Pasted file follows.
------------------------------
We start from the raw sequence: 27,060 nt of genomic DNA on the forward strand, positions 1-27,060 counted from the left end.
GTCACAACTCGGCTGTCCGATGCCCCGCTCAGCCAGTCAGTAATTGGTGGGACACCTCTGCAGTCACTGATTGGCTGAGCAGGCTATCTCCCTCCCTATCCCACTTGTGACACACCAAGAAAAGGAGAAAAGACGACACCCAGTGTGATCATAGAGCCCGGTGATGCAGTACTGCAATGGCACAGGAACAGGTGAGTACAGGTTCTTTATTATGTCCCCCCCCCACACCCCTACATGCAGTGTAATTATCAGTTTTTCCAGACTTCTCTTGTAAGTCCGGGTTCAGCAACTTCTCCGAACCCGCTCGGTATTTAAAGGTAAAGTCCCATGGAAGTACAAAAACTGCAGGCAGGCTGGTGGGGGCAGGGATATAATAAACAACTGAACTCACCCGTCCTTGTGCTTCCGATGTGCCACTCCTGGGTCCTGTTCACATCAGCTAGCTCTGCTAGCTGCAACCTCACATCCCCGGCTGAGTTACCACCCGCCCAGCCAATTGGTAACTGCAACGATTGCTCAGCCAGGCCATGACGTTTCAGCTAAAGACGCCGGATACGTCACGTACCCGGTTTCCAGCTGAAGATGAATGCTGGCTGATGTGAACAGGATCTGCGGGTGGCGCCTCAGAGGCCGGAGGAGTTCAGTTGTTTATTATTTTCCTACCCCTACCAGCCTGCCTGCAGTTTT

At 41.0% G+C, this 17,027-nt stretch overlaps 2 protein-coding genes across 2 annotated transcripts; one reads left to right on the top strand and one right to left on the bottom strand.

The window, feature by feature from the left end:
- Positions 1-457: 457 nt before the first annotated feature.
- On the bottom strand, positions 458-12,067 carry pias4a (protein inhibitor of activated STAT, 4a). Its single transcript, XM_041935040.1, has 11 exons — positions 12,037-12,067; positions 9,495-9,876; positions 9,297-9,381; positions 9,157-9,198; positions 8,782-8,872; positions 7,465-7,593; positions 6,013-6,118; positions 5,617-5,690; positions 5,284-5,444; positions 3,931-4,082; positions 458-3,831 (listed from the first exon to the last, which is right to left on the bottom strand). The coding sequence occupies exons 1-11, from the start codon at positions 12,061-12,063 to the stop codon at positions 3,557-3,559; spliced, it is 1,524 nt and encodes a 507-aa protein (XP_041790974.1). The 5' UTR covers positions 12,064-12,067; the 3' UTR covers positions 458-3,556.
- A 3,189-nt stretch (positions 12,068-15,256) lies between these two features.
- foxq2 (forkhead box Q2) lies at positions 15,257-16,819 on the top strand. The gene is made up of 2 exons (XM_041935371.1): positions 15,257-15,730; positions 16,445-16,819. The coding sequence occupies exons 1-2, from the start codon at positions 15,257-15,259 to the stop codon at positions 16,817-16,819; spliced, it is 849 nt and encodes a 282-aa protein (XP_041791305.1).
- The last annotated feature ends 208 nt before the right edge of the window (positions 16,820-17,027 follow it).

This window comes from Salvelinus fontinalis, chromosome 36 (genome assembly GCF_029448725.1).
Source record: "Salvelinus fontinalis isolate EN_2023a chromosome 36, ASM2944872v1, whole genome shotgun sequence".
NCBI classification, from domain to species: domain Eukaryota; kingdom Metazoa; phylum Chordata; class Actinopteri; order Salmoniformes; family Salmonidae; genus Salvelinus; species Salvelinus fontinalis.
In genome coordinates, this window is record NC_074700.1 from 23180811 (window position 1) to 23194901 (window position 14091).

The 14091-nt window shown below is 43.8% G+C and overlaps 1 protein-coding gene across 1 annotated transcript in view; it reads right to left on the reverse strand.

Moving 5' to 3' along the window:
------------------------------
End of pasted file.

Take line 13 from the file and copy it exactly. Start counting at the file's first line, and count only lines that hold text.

In genome coordinates, this window is record NC_074700.1 from 23180811 (window position 1) to 23194901 (window position 14091).